Using advanced data analytics and machine learning, you can analyze these patterns and signals from employee behavior and feedback to proactively address dissatisfaction and improve retention. This could include monitoring engagement levels through digital tools that track participation in learning modules, attendance in team events and frequency of peer recognition. By monitoring these and other frontline employee retention metrics, you can identify trends, improve workforce retention strategies and ultimately reduce attrition costs, contributing to the financial health of the company.

2. Rethink total rewards strategies

To engage frontline employees and retain top talent, thereby securing a competitive edge, companies must implement robust total rewards strategies that extend beyond salary. While a competitive base salary forms the bedrock of a nurturing organizational culture, the strategic enhancement of the overall compensation package can significantly improve frontline employee retention rates.

Introducing premium pay for shift differentials not only acknowledges the unique challenges of different work schedules but also directly incentivizes staff commitment. Broadening access to short-term incentives, such as bonuses and additional paid leave, correlates with heightened employee satisfaction and loyalty. Incorporating elements like profit sharing, comprehensive retirement plans and superior healthcare offerings further enriches this rewards ecosystem.

These benefits not only underscore the company’s investment in its workforce’s wellbeing and financial security but also serve as a powerful catalyst for employee engagement. Specifically, they signal to high performers that their contributions are valued and that the company is committed to their long-term success and satisfaction. This holistic approach fosters a more committed and motivated workforce while positioning the business for enhanced operational stability and profitability, as engaged employees are more likely to deliver superior performance and exhibit lower turnover rates.

You can go beyond the traditional rewards and introduce “wellbeing budgets” for employees to spend on what matters most to their health and happiness—gym memberships, childcare or educational pursuits, for instance. Additionally, real-time earnings programs where employees can access earned wages on-demand, rather than waiting for biweekly or monthly pay periods, are gaining popularity. This flexibility addresses immediate financial needs and can significantly boost employee satisfaction and loyalty. No matter your approach, it should align with the evolving needs and preferences of your frontline employees.

3. Invest in employee development

Development shouldn’t end after onboarding, nor should it end with the responsibilities of an employee’s current role. As such, many organizations are now investing in continued frontline employee development. Oftentimes, development will be tied to an actionable path for career advancement. Statista found that 63% of employees cited a lack of advancement opportunities as the reason they left their jobs in 2022, so this will be key.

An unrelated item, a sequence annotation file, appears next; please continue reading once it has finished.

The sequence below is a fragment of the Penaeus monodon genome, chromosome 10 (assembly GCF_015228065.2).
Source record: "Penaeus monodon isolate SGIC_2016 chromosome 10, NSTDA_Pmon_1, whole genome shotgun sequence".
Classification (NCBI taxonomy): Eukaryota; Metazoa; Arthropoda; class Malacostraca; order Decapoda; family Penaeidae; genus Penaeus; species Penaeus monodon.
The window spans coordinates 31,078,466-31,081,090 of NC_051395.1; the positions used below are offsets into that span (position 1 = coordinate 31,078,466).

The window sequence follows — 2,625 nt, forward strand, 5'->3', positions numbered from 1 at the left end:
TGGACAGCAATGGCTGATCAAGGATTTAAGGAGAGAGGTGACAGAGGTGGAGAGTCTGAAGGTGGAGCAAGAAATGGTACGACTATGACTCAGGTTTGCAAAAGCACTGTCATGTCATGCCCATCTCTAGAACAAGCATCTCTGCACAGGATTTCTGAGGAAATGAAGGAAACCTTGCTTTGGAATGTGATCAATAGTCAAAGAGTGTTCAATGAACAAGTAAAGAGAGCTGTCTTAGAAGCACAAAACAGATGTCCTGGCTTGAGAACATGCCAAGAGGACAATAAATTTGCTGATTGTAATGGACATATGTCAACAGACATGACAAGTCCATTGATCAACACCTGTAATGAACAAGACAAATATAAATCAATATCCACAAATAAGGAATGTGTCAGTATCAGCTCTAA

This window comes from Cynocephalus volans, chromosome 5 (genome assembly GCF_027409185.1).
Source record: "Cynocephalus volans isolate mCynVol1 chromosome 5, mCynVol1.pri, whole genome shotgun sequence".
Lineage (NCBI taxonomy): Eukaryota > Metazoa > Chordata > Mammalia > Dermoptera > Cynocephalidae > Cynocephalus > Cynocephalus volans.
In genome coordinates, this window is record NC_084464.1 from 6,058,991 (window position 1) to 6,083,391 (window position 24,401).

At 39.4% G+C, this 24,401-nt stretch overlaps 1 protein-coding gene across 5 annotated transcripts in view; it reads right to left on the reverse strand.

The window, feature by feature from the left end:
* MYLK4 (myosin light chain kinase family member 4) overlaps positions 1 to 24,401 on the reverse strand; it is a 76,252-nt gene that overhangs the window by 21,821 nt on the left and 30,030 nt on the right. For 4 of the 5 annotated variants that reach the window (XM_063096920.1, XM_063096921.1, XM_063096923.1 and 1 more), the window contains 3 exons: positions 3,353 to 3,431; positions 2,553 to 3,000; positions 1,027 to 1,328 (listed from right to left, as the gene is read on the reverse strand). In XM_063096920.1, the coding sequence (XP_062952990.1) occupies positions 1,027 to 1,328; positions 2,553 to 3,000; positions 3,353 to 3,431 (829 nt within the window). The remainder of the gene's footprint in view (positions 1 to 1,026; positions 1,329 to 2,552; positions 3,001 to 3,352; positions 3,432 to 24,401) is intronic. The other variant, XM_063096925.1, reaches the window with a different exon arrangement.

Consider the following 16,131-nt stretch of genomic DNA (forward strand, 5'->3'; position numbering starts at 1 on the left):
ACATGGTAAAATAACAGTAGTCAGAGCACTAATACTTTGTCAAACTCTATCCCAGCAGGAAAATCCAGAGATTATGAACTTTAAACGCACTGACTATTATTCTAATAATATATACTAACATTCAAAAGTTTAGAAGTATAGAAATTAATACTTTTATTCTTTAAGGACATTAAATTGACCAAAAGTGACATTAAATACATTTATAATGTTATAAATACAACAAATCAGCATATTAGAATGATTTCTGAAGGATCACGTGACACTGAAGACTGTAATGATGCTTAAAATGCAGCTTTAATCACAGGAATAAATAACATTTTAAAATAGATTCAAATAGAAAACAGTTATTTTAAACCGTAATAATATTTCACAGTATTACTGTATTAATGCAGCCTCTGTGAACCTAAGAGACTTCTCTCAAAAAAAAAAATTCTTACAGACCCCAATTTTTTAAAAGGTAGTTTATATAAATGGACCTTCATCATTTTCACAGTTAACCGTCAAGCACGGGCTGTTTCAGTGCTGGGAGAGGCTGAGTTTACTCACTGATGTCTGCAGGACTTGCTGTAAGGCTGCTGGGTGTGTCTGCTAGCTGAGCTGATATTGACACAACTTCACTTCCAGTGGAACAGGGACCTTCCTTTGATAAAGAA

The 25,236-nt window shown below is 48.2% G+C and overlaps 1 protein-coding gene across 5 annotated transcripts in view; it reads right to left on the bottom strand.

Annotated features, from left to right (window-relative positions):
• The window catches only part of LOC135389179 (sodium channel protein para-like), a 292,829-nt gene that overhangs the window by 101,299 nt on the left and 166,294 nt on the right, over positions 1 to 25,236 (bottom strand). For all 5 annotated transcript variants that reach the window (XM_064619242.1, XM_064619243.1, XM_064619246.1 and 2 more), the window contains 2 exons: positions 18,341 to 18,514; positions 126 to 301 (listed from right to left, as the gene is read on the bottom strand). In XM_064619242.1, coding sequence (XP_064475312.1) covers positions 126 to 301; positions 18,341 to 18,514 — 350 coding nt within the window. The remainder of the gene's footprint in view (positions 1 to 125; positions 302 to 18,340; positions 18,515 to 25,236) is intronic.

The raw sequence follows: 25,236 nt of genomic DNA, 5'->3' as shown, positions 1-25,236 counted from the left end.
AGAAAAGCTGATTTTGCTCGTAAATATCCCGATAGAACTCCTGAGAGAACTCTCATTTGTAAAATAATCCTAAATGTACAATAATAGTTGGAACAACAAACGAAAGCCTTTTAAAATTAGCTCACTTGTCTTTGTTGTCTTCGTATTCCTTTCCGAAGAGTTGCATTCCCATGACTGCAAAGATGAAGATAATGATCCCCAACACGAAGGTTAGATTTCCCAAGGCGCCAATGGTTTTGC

Many companies have taken development a step further by making it more holistic, offering education around personal finances, mental health, emerging technologies, industry trends and the like. It’s an effort to create a supportive work environment that emphasizes work/life balance, health and wellbeing. It also shows that you, as an employer, consider employees’ situations and actively support employees in creating better opportunities for a stable and successful life.

Development should be mutually beneficial for the company and the employee. For example, you could integrate AI-driven platforms that personalize learning experiences to match individual learning styles and career paths. Gamifying learning modules and providing clear skill-building paths that align with projected future industry trends can also engage employees more deeply. In the modern workplace, leveraging technology in these ways is crucial.

Engagement platforms can facilitate communication, provide access to training resources and offer real-time feedback, which are all essential for fostering a connected and informed workforce. Additionally, technology can help personalize the employee experience, making it possible to recognize and respond to employees’ individual needs and preferences.

Revamping frontline employee retention demands a holistic approach. By thoughtfully implementing these targeted retention strategies, you can not only mitigate the high costs associated with turnover but also champion a culture of support and belonging. This ultimately creates a ripple effect, driving enhanced customer satisfaction, operational efficiency and profitability. Embracing these practices is not just about retaining talent—it’s about fostering a thriving ecosystem where employees and businesses alike can achieve unprecedented success.

Learn how to leverage company culture to support workforce retention strategies at HRE‘s upcoming Elevate People, Ignite Change Conference, April 24-26 in Las Vegas. Click here to register.